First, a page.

The Cleveland Indians, in partnership with the Natural Resources Defense Council, have taken on the challenge of managing their high volume waste and are succeeding in a significant way. Since its inaugural year in 1994, Progressive Field (then Jacobs Field) has provided recycling receptacles for plastic, cardboard and aluminum. When the facility’s waste hauling contract expired in late 2007, the operations team stepped up their waste management efforts to establish the ballpark as an industry leader.

In 2008, Brad Mohr, assistant director of ballpark operations, forged new partnerships with local waste management companies and arranged for the separation of waste from recyclables on-site. To do this the team purchased two balers that create 1200-pound cubes of cardboard and 500-pound ready-for-sale cubes of plastic or aluminum. With the money they saved from these machines they were able to pay off the $30,000 cost within six months.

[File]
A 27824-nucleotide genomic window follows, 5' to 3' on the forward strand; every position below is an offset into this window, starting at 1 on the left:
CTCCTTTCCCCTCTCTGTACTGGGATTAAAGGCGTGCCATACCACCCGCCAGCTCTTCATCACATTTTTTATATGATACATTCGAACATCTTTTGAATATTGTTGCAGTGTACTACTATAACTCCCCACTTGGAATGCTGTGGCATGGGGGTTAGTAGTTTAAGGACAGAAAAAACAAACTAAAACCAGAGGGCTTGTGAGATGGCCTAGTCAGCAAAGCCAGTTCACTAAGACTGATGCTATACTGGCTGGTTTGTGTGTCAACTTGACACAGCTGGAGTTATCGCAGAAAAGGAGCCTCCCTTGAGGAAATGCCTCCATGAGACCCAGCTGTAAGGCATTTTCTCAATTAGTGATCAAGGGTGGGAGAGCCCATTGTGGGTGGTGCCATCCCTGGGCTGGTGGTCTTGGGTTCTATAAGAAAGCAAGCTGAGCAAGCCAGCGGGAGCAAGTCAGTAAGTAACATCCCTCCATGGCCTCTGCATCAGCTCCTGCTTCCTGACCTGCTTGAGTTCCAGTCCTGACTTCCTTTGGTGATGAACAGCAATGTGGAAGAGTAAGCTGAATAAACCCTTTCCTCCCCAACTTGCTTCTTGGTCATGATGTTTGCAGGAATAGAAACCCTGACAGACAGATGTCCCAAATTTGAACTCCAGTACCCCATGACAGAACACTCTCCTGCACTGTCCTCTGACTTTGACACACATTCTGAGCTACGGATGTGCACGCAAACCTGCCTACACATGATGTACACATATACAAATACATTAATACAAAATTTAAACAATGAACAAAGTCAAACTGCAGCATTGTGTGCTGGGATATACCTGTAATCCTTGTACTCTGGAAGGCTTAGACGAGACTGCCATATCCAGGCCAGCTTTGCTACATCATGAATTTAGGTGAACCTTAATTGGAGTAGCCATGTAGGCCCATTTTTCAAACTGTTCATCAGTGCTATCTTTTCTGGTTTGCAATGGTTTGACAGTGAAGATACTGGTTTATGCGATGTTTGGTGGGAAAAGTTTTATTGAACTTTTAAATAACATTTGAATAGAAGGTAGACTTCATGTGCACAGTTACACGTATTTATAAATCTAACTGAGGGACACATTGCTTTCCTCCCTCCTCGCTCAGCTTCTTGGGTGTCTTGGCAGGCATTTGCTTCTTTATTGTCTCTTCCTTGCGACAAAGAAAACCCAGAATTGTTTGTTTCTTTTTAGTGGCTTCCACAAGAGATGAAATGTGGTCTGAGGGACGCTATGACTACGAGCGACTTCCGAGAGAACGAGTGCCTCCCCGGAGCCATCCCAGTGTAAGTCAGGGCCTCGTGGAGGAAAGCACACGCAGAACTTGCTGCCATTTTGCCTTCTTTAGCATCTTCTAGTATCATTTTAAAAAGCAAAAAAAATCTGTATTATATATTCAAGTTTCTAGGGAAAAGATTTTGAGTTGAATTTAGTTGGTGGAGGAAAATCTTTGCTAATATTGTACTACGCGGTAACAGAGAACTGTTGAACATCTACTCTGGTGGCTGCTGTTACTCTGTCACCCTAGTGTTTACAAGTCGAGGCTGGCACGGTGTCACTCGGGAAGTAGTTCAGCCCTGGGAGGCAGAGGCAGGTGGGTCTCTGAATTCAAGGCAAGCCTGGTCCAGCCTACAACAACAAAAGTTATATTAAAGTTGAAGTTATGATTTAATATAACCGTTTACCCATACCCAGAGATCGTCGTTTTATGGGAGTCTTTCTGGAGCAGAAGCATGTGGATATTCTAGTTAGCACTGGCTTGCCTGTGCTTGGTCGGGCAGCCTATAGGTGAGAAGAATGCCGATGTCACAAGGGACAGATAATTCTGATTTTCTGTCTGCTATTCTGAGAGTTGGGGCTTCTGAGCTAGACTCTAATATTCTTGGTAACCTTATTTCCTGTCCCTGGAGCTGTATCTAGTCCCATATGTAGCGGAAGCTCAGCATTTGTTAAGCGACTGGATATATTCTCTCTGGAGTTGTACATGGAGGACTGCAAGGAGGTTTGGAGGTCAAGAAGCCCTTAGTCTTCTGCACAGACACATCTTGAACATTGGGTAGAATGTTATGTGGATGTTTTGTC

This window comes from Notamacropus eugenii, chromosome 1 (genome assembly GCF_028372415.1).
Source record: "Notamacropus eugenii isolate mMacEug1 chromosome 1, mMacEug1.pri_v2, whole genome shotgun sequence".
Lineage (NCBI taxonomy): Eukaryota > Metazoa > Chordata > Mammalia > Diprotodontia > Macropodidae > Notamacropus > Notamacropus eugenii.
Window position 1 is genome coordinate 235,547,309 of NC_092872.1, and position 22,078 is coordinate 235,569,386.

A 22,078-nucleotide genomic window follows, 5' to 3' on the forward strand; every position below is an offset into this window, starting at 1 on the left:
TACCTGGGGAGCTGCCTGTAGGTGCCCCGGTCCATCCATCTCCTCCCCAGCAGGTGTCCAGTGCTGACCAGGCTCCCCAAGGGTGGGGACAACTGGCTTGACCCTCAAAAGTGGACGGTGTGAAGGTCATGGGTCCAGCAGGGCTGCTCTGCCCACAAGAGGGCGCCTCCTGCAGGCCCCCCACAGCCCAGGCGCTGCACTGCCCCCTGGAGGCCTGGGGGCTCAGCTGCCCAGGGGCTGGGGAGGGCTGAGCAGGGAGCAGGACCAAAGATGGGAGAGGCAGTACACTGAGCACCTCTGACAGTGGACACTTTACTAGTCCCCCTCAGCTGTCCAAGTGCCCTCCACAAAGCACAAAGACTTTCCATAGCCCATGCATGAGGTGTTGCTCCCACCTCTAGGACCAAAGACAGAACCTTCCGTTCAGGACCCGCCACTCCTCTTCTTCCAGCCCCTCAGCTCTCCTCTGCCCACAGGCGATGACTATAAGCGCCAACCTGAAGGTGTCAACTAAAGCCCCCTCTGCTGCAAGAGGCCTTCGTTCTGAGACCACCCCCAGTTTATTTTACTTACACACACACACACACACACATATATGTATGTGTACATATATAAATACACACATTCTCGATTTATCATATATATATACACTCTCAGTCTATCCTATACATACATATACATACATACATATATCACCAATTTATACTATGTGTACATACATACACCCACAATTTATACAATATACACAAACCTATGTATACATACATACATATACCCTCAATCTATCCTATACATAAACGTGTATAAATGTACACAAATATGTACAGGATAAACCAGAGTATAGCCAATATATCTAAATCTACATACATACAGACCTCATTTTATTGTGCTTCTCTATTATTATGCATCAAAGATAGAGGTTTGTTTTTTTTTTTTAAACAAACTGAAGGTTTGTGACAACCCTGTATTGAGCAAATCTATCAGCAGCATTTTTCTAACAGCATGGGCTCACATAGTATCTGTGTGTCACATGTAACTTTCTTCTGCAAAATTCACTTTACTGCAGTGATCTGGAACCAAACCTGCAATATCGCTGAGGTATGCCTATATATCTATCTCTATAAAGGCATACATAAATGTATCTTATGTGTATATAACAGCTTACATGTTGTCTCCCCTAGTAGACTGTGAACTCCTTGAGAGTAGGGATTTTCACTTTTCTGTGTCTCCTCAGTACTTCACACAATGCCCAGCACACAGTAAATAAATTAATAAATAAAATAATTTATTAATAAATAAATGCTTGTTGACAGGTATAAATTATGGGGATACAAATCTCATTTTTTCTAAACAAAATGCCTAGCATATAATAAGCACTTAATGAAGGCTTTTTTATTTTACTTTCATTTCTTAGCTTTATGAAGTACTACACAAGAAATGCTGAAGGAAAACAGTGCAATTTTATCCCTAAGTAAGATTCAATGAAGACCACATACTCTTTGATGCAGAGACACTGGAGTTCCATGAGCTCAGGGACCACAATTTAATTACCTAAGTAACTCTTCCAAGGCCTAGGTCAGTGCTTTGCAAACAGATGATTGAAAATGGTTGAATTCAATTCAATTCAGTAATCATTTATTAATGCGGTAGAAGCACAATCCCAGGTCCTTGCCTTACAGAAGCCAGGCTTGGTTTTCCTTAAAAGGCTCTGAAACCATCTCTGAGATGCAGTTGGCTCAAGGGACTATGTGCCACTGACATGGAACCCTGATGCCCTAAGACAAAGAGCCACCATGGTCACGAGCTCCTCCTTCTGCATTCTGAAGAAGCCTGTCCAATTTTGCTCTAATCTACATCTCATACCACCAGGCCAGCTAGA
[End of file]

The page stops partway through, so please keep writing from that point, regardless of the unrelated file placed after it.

In three years the team was able to cut their annual waste in half, which subsequently reduced the number of trash compactor pickups, saving the team $50,000 in those three years. Mohr is confident the ballpark will continue to save at least $50,000 or more each year with its improved waste management program. Not only has this program reduced the ballpark’s environmental impact, it has also created local jobs; extra custodial staff are hired for each game to help pick up recyclables around the ballpark.

The Tellus Institute launched a report last week entitled “More Jobs, Less Pollution” at an event hosted by the Indians at Progressive Field. This event took place alongside a number of events across the country on National Recycling Day, which was November 16. The event was also a showcase of the great initiatives the team has implemented to reduce and reuse waste.

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